Within the last decade there has been a pattern of people quitting their jobs in big financial services firms to launch start-ups, often in partnership with technologists similarly intent on shaking up a niche area with new technology.
FinTech start-ups are appearing across the industry. FinTech “seeks to improve and automate the delivery and use of financial services”. Revolut, Transferwise and Funding Circle are examples of new, tech-led companies looking to bypass banks by streamlining the business of making payments, currency transfers and lending.
In the area of money transfer and payment services, the market share of FinTech providers more than doubled from less than 25% in 2015 to more than 55% in 2018.
The revenue potential for the most successful entrants is significant. By the end of 2019, market analysts Gartner predict that one in four retail banks will be using start-up providers to replace legacy online and mobile banking systems.
Under the umbrella of FinTech also comes InsureTech, which seeks to create “technology designed to squeeze out savings and efficiency from the current insurance industry model”; and RegTech – innovative technology used to address “regulatory challenges in financial services”. Research in these sectors is finding technological solutions that can significantly reduce the need for staff, cut costs and speed up compliance
In the same way that big pharmaceutical companies are buying up biotech start-ups using big data to shake up the pharmaceutical and health industry, incubators and mentorships within large banks (such as JP Morgan) are supporting smaller innovators and start-ups within finance. These companies are able to innovate faster than the big, incumbent banks and can turbocharge their growth with access to the big players’ market data and expertise. Meanwhile their hosts have the chance to choose from the most innovative talent and services.
Open Banking is designed to drive this cycle of innovation in mobile and online banking even faster, unleashing further waves of new apps and services. The banking sector is braced for major disruption. There are now roughly 50 to 60 new challenger banks in the UK, 99% of which are tech-driven.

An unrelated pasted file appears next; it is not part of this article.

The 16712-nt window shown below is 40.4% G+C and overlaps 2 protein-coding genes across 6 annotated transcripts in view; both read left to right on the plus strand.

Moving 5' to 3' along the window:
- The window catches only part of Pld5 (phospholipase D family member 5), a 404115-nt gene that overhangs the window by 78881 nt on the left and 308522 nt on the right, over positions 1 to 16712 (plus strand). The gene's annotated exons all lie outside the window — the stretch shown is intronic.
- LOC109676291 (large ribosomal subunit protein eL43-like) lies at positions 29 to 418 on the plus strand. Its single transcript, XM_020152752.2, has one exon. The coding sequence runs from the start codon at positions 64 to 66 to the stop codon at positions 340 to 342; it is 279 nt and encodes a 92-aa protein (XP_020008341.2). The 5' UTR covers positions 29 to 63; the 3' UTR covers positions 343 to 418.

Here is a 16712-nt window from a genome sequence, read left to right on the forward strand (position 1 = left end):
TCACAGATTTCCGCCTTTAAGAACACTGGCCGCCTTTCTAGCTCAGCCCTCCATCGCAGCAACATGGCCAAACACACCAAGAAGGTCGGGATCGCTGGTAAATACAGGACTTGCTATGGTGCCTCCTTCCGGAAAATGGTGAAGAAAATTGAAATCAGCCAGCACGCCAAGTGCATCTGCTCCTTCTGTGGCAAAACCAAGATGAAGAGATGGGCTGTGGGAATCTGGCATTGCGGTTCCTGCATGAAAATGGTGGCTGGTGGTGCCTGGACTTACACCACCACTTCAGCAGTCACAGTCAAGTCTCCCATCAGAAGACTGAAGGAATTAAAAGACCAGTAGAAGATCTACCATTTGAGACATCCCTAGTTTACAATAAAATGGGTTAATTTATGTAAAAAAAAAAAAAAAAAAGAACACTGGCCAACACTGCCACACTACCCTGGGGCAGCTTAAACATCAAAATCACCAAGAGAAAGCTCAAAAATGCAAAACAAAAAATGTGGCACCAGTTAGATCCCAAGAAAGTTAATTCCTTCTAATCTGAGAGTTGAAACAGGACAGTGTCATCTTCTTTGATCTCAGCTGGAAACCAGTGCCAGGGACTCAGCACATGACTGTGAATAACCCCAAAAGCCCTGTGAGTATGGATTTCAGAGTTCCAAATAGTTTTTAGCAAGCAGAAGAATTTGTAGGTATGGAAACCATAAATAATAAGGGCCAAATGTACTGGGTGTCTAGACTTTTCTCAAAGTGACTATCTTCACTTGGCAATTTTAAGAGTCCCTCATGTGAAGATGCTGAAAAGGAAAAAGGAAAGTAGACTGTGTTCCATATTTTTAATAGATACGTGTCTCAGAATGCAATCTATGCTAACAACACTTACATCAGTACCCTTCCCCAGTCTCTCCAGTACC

Monzo is the most notable, styling itself as ‘the bank of the future’. Launched with a team of just 300 people, it promised transparency in contrast with the ‘opaque’ banking of the established banks.
Monzo’s tech-driven approach to banking is popular amongst millennials. For 2019, it was voted the bank with the most satisfied customers, according to Which? Magazine, while incumbents like HSBC and Royal Bank of Scotland trailed at the bottom of the list. It epitomises a new generation’s desire for a fresh style of banking, readily available on their smartphones, and simple and clear enough to understand at a glance.
A related FinTech trend is platformification – bundling together multiple services onto one online platform to provide users with an automated, efficient and integrated customer experience.
In the US, LendKey – which has pioneered the ‘lending as a service’ model – works with some 300 banks and credit unions to create custom, white-label online lending platforms. The New York-based FinTech company is backed by venture capital providers including technology investment specialists Updata Partners. Its stated aim is to transform the €3.6 trillion consumer lending market using innovative cloud technology to allow the country’s 13,000-plus community financial institutions to offer low-cost borrowing options.
Meanwhile in the UK, Yourkeys (no relation) is streamlining the process of buying new-build homes. The startup set out to simplify one of life’s most stressful transactions, tracking the purchase of a home like an Amazon parcel or Uber taxi ride. Its platform offers a full end-to-end service from search to completion with a live timeline showing progress at each step, including offer and acceptance, conveyancing, mortgage and insurance, as well as allowing users to select home upgrades and finishes. Developers can integrate the platform in their own website and marketing.
These start-ups show how technology can make it much easier and quicker to meet consumers’ financial services needs. In addition, transaction costs can be streamlined and better products and services developed for customers.
Some predict that within the next five years there could be 10 times more retail banks. Whether or not such forecasts are borne out, tech-driven innovation within the financial sector – by established players and new entrants in insurance, investment management and banking – will be a strengthening trend through 2019 and beyond.